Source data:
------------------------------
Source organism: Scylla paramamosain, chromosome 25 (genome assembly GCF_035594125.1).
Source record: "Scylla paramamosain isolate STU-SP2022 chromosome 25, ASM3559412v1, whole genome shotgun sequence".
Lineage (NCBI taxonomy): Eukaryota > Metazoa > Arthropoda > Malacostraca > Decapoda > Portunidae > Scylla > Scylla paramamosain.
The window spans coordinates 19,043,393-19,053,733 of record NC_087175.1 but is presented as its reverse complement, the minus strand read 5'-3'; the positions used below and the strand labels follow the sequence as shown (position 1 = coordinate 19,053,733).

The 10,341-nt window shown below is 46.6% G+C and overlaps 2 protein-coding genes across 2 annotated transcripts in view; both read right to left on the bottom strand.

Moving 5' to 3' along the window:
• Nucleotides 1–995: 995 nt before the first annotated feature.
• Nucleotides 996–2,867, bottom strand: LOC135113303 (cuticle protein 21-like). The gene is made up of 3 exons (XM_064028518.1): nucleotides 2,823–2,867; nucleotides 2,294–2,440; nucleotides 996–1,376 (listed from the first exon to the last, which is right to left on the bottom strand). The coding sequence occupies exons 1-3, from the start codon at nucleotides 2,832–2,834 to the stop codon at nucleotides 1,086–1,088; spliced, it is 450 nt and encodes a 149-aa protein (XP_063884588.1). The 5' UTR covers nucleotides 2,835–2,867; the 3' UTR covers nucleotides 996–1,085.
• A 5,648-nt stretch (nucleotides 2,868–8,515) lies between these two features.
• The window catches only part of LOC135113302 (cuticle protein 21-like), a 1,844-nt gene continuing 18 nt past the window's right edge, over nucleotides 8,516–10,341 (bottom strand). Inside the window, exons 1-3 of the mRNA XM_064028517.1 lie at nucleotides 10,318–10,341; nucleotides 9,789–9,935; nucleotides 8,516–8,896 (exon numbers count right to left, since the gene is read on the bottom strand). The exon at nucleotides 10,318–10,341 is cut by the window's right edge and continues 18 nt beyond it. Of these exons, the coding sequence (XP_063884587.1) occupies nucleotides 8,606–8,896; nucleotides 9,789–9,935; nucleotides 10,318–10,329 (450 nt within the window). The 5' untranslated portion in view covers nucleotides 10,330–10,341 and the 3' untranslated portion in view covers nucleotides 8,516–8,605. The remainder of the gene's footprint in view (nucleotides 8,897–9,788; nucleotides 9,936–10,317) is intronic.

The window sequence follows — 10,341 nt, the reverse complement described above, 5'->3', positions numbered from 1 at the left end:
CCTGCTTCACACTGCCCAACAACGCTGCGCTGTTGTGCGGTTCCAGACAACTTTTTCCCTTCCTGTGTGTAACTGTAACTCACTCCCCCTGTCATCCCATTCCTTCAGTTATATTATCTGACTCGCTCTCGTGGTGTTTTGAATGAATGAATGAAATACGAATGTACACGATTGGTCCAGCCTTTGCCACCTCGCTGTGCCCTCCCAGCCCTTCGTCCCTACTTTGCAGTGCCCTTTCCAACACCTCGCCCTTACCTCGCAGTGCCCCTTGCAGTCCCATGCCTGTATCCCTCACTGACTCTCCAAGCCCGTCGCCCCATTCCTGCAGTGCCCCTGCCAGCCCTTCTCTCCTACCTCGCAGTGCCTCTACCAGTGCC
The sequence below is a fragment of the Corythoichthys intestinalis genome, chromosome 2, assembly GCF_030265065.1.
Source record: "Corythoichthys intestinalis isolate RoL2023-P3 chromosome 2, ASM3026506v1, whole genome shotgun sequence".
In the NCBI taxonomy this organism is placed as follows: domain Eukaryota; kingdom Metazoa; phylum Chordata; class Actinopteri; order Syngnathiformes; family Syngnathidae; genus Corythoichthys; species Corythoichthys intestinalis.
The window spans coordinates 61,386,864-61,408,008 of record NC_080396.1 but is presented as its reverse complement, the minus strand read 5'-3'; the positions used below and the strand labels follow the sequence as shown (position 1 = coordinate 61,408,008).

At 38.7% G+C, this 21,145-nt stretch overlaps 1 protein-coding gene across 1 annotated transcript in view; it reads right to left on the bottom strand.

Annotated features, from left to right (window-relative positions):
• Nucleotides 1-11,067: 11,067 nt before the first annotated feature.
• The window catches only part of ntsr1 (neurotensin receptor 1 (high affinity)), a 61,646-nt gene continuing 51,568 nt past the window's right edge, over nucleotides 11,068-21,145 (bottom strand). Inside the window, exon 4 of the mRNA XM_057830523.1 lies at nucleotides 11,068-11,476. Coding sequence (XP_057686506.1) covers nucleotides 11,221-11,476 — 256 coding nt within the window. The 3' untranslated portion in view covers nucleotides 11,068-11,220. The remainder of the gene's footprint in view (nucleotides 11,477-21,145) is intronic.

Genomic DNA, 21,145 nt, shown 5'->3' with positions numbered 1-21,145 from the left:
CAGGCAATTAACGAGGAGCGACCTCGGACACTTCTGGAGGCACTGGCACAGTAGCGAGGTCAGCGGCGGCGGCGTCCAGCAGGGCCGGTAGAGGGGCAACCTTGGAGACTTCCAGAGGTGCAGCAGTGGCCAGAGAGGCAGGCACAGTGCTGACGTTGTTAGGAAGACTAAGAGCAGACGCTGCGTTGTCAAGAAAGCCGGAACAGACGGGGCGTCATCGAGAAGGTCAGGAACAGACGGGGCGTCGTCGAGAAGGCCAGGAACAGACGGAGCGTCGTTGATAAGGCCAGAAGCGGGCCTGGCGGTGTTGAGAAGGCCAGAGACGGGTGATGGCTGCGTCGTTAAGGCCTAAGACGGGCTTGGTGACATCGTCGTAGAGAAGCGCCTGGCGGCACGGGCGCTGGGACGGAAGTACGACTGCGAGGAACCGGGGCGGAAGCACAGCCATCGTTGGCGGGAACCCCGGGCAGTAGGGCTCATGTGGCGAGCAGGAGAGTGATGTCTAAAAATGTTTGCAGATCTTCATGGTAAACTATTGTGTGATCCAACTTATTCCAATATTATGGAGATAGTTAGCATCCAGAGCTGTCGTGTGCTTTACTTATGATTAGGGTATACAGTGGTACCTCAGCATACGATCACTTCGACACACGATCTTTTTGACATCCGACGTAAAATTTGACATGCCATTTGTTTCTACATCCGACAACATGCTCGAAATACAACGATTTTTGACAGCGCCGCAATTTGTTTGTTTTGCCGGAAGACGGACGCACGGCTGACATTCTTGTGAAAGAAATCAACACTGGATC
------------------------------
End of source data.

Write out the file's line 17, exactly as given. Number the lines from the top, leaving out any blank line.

At 38.7% G+C, this 21,145-nt stretch overlaps 1 protein-coding gene across 1 annotated transcript in view; it reads right to left on the bottom strand.